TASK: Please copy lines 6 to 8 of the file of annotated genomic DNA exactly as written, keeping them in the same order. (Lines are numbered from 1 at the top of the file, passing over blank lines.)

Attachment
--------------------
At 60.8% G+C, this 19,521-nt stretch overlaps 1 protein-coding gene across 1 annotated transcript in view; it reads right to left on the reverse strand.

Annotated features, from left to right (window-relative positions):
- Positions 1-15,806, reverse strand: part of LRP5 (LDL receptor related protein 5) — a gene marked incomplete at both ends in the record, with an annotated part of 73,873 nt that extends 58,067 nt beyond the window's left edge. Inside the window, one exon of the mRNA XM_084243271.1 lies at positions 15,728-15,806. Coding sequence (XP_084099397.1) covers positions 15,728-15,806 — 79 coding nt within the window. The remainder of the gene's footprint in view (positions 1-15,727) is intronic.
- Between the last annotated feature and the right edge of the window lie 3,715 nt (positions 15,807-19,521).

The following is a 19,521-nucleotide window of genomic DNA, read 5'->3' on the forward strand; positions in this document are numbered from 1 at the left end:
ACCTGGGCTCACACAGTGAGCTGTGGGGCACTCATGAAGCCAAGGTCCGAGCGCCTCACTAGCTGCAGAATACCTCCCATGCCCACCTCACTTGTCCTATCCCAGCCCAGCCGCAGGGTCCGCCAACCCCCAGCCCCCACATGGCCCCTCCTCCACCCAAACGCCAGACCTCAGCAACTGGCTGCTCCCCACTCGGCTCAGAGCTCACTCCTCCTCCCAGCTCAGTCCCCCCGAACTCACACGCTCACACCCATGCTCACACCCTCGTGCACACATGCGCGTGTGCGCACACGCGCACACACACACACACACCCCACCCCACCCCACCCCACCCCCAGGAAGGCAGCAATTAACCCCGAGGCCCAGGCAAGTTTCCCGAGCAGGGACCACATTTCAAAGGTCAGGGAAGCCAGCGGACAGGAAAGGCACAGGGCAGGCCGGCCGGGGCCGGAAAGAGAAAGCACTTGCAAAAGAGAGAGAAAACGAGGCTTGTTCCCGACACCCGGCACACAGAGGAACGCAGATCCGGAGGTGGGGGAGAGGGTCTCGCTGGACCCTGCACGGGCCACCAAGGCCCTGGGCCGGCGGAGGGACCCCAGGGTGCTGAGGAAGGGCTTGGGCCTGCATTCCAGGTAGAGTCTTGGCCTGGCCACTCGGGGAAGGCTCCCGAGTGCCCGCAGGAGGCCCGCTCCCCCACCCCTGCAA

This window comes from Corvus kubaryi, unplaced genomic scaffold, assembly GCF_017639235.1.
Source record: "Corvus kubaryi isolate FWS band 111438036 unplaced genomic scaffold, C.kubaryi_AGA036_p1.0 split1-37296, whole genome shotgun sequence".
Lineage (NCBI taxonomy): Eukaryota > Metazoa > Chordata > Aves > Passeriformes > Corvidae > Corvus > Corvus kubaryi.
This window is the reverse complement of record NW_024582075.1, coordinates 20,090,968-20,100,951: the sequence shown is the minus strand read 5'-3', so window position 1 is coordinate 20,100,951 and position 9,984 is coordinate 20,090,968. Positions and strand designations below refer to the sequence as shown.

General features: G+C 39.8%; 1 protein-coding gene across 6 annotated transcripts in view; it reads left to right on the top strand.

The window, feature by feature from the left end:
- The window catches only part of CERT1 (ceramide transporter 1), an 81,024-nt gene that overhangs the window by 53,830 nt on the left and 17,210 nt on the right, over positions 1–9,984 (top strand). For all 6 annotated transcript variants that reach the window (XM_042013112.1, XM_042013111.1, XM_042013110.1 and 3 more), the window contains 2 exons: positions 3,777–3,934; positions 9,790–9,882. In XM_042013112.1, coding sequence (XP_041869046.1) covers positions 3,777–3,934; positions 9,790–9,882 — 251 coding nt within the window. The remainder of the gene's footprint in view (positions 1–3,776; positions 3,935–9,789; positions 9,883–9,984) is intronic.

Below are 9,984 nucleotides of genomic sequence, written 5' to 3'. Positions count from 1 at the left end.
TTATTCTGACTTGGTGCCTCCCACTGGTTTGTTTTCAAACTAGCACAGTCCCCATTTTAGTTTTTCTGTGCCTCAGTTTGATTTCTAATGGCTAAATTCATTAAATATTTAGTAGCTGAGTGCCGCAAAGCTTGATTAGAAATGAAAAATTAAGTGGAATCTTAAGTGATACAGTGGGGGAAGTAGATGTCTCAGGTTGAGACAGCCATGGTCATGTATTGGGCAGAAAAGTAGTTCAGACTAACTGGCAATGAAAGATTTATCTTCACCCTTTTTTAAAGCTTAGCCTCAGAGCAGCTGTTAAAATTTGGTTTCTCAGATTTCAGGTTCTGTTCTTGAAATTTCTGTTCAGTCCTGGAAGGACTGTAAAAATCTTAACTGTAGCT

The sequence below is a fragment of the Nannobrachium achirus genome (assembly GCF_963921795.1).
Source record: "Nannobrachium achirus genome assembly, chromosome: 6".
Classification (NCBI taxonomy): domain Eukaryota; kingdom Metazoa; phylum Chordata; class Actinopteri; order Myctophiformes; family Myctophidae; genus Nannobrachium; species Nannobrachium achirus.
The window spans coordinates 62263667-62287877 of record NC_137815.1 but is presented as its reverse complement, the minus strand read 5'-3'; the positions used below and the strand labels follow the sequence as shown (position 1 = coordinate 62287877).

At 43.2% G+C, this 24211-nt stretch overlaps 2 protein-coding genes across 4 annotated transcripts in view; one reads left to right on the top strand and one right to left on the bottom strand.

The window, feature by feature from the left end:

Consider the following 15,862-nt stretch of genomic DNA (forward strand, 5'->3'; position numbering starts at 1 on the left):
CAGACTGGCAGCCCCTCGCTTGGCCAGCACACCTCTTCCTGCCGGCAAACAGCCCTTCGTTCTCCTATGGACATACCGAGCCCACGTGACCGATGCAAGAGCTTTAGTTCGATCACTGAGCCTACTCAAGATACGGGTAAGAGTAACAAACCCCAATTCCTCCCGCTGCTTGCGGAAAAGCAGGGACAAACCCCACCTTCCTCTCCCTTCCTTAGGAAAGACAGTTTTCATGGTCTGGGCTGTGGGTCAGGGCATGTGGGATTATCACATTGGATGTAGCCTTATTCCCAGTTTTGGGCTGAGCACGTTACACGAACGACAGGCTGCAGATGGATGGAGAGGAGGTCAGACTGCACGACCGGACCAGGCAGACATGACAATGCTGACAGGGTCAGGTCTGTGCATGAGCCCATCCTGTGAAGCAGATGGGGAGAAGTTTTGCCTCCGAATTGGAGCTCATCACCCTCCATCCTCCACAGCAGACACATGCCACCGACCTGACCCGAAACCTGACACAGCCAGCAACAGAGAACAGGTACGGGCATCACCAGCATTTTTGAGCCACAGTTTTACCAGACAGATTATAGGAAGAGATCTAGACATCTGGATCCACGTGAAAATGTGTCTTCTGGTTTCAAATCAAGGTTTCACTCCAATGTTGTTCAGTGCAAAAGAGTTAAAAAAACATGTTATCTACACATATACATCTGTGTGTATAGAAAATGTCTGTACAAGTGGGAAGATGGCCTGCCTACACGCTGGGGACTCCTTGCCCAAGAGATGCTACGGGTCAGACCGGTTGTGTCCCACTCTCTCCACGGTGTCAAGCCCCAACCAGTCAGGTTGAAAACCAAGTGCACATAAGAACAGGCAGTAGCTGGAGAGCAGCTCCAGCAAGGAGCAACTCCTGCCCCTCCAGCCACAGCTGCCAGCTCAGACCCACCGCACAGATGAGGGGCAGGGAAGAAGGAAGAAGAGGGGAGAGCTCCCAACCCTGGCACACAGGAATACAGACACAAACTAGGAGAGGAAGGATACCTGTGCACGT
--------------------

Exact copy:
ACCTGGGCTCACACAGTGAGCTGTGGGGCACTCATGAAGCCAAGGTCCGAGCGCCTCACTAGCTGCAGAATACCTCCCATGCCCACCTCACTTGTCCTATCCCAGCCCAGCCGCAGGGTCCGCCAACCCCCAGCCCCCACATGGCCCCTCCTCCACCCAAACGCCAGACCTCAGCAACTGGCTGCTCCCCACTCGGCTCAGAGCTCACTCCTCCTCCCAGCTCAGTCCCCCCGAACTCACACGCTCACACCCATGCTCACACCCTCGTGCACACATGCGCGTGTGCGCACACGCGCACACACACACACACACCCCACCCCACCCCACCCCACCCCCAGGAAGGCAGCAATTAACCCCGAGGCCCAGGCAAGTTTCCCGAGCAGGGACCACATTTCAAAGGTCAGGGAAGCCAGCGGACAGGAAAGGCACAGGGCAGGCCGGCCGGGGCCGGAAAGAGAAAGCACTTGCAAAAGAGAGAGAAAACGAGGCTTGTTCCCGACACCCGGCACACAGAGGAACGCAGATCCGGAGGTGGGGGAGAGGGTCTCGCTGGACCCTGCACGGGCCACCAAGGCCCTGGGCCGGCGGAGGGACCCCAGGGTGCTGAGGAAGGGCTTGGGCCTGCATTCCAGGTAGAGTCTTGGCCTGGCCACTCGGGGAAGGCTCCCGAGTGCCCGCAGGAGGCCCGCTCCCCCACCCCTGCAA

This window comes from Corvus kubaryi, unplaced genomic scaffold, assembly GCF_017639235.1.
Source record: "Corvus kubaryi isolate FWS band 111438036 unplaced genomic scaffold, C.kubaryi_AGA036_p1.0 split1-37296, whole genome shotgun sequence".